In Monday's post I mentioned Jane Jacobs, the influential author whose books on the economic arrangement of cities have had massive influence on the planning profession (although sometimes it is difficult to tell). Like James Belich's essay in the Natural Experiments of History, Jacobs describes a boom and bust cycle that is also followed by recovery.

As a nation, we've been through "boom". We are now in some phase of the "bust". Obviously, we would do well to move through this phase and begin "recovery", as Belich describes it, to painfully create a new economy from the shards of the old. How do we do this?

Jane Jacobs describes an additional phase for cities than Belich describes for boom towns. Between "boom" and "bust", Jacobs inserts "stagnation", a period pre-decline where an economy is hanging on, waiting for the bust/recovery to begin. Stagnation can last for long periods of time. Indeed, some cities are seemingly stuck in a period of stagnation, utilizing what Jacobs described as "transactions of decline" to forestall the pain of transition.

If we want to hasten our recovery, we need to face the hard realities of our present situation and find the will to move past the transactions of decline. As described by Jacobs, there are three transactions of decline that all empires succumb to. They are:

  • Prolonged military production. Many people believe that military spending is a stimulus. This thinking is reinforced by the mad political scramble every time a base is going to be closed or a new line of fighter jet is set to be discontinued. Military spending can be a positive, financial stimulus when it is temporary. In contrast, long-term military spending is essentially taking wealth and tossing it away. The military absorbs enormous amounts of production and capital and, in return, gives back "security", an ambiguous state of existing which does not show up in measurements of GDP. Soldiers, tanks, fighter aircraft, military bases....these produce nothing.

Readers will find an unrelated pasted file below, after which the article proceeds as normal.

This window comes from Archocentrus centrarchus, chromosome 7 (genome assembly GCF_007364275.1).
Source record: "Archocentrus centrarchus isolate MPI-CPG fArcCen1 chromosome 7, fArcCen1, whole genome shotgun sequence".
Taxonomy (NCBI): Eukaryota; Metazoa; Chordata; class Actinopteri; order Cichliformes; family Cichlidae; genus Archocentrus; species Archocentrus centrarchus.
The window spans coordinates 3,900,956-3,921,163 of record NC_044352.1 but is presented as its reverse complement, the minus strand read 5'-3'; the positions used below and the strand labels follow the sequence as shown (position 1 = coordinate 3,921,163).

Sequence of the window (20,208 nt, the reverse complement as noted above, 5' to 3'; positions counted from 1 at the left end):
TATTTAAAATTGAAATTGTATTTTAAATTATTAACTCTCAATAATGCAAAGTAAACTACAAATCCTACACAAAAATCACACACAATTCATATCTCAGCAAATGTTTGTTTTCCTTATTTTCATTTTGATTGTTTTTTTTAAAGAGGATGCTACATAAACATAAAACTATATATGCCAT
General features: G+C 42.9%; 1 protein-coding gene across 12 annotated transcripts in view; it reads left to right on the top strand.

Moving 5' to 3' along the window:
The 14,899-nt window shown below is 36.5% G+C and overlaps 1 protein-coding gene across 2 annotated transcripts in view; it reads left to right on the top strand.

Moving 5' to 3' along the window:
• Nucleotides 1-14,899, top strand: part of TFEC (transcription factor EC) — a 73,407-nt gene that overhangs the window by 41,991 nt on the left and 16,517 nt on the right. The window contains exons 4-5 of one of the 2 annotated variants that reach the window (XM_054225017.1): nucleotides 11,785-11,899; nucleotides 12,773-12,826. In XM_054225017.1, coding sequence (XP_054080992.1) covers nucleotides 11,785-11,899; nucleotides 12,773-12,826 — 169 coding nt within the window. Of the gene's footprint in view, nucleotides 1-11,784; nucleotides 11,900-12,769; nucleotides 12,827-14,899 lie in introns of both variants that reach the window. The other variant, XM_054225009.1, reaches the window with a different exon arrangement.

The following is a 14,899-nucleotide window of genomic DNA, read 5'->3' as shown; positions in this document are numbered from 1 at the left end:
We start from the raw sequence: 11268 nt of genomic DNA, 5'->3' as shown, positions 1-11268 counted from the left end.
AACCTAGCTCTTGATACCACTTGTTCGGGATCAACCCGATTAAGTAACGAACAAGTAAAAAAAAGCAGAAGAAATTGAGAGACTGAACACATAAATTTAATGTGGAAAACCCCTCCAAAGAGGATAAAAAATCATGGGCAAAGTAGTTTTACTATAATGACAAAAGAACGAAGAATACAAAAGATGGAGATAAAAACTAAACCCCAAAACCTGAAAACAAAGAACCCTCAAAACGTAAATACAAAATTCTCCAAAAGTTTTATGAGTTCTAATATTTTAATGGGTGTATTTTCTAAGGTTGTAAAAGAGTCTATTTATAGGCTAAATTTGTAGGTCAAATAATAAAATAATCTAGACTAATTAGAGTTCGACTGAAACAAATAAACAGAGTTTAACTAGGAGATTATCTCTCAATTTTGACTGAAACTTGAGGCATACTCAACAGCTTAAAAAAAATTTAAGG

(Note: I am sure there are a number of people who are upset by the last paragraph and may perhaps be questioning my patriotism. Don't. I served in the military, support the military and believe it has a critical function in preserving a free nation. But none of that changes the fact that military spending is just that - spending. And it is not like giving the money to Steve Jobs to create something new that everyone wants to buy and makes us all more productive. All throughout history, societies spend on the military because they have the wealth to do so, not the other way around - at least over the long-term. That is Jane Jacob's point, and she is right about it.)

  • Prolonged subsidies to poor regions. Jacobs finds the same fault with these as she does with military production: the money spent is sterile. It may improve the life of the people aided, but it doesn't produce wealth or generate innovation. As an example from this blog, consider the Backus, MN, wastewater improvement project, a project that will create no return on the investment but simply allows a struggling community to hang on a bit longer. As difficult as it may be, if we want to transition to a recovery, we need to find a way to not do projects such as these.
  • Prolonged advanced-backward trade. Backwards trade is the equivalent of using one credit card to make a payment on another credit card or paying the minimum payment when doing so does not even cover the accumulated interest. A physical example is when we subsidize a factory so that it can be transplanted from one place to another or we make a misguided capital investment in the name of growth. The problem is when the returns of such investments are reinvested in more of the same, the investment takes on characteristics of a Ponzi scheme that gives the near-term illusion of advancement, with declining long-term payback.

We need to see our current development pattern for what it is: wasteful, inefficient and certainly not a true representation of a market system. If we could simply quit subsidizing it, we would start to see our way through our transactions of decline and, painful as it may be, to something that can grow into a nation of Strong Towns.

 

You can continue this Strong Towns conversation by posting a comment or by joining us on Facebook. You can also follow Strong Towns on Twitter. We appreciate all of the feedback and support.